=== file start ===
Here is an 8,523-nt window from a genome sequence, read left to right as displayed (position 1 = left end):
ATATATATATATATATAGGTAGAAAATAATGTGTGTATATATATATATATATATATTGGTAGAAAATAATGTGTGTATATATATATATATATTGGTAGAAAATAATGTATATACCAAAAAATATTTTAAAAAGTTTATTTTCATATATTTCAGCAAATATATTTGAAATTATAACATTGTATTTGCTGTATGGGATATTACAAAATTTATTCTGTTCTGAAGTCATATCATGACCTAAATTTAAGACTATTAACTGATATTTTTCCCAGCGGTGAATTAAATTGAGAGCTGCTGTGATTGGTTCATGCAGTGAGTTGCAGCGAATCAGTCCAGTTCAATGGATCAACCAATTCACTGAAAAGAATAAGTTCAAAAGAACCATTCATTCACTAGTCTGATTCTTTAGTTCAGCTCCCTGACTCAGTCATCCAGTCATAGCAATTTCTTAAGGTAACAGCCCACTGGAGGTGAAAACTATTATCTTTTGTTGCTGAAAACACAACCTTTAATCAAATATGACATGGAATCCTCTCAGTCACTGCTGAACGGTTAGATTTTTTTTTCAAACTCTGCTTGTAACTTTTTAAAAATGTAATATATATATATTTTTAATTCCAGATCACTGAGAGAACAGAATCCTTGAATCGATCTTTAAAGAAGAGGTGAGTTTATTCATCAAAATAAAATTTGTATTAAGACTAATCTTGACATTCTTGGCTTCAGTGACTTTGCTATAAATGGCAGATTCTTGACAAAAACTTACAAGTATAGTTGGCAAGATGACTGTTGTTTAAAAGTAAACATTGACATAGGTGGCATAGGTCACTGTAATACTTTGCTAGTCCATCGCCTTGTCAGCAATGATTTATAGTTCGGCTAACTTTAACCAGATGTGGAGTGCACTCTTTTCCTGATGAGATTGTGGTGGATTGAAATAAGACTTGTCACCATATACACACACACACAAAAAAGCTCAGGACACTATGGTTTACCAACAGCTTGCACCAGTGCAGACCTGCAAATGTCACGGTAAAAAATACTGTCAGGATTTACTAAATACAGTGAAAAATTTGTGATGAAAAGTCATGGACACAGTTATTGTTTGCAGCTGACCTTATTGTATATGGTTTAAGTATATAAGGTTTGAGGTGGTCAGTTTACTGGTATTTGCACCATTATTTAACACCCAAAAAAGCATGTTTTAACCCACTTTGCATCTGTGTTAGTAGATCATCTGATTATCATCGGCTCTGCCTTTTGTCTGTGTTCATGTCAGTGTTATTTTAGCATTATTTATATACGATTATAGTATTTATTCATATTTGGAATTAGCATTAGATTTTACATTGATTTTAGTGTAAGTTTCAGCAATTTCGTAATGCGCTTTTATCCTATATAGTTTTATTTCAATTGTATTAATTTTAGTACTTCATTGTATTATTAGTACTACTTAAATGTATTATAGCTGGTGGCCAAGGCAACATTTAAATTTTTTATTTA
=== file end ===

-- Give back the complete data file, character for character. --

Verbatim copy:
Here is an 8,523-nt window from a genome sequence, read left to right as displayed (position 1 = left end):
ATATATATATATATATAGGTAGAAAATAATGTGTGTATATATATATATATATATATTGGTAGAAAATAATGTGTGTATATATATATATATATTGGTAGAAAATAATGTATATACCAAAAAATATTTTAAAAAGTTTATTTTCATATATTTCAGCAAATATATTTGAAATTATAACATTGTATTTGCTGTATGGGATATTACAAAATTTATTCTGTTCTGAAGTCATATCATGACCTAAATTTAAGACTATTAACTGATATTTTTCCCAGCGGTGAATTAAATTGAGAGCTGCTGTGATTGGTTCATGCAGTGAGTTGCAGCGAATCAGTCCAGTTCAATGGATCAACCAATTCACTGAAAAGAATAAGTTCAAAAGAACCATTCATTCACTAGTCTGATTCTTTAGTTCAGCTCCCTGACTCAGTCATCCAGTCATAGCAATTTCTTAAGGTAACAGCCCACTGGAGGTGAAAACTATTATCTTTTGTTGCTGAAAACACAACCTTTAATCAAATATGACATGGAATCCTCTCAGTCACTGCTGAACGGTTAGATTTTTTTTTCAAACTCTGCTTGTAACTTTTTAAAAATGTAATATATATATATTTTTAATTCCAGATCACTGAGAGAACAGAATCCTTGAATCGATCTTTAAAGAAGAGGTGAGTTTATTCATCAAAATAAAATTTGTATTAAGACTAATCTTGACATTCTTGGCTTCAGTGACTTTGCTATAAATGGCAGATTCTTGACAAAAACTTACAAGTATAGTTGGCAAGATGACTGTTGTTTAAAAGTAAACATTGACATAGGTGGCATAGGTCACTGTAATACTTTGCTAGTCCATCGCCTTGTCAGCAATGATTTATAGTTCGGCTAACTTTAACCAGATGTGGAGTGCACTCTTTTCCTGATGAGATTGTGGTGGATTGAAATAAGACTTGTCACCATATACACACACACACAAAAAAGCTCAGGACACTATGGTTTACCAACAGCTTGCACCAGTGCAGACCTGCAAATGTCACGGTAAAAAATACTGTCAGGATTTACTAAATACAGTGAAAAATTTGTGATGAAAAGTCATGGACACAGTTATTGTTTGCAGCTGACCTTATTGTATATGGTTTAAGTATATAAGGTTTGAGGTGGTCAGTTTACTGGTATTTGCACCATTATTTAACACCCAAAAAAGCATGTTTTAACCCACTTTGCATCTGTGTTAGTAGATCATCTGATTATCATCGGCTCTGCCTTTTGTCTGTGTTCATGTCAGTGTTATTTTAGCATTATTTATATACGATTATAGTATTTATTCATATTTGGAATTAGCATTAGATTTTACATTGATTTTAGTGTAAGTTTCAGCAATTTCGTAATGCGCTTTTATCCTATATAGTTTTATTTCAATTGTATTAATTTTAGTACTTCATTGTATTATTAGTACTACTTAAATGTATTATAGCTGGTGGCCAAGGCAACATTTAAATTTTTTATTTA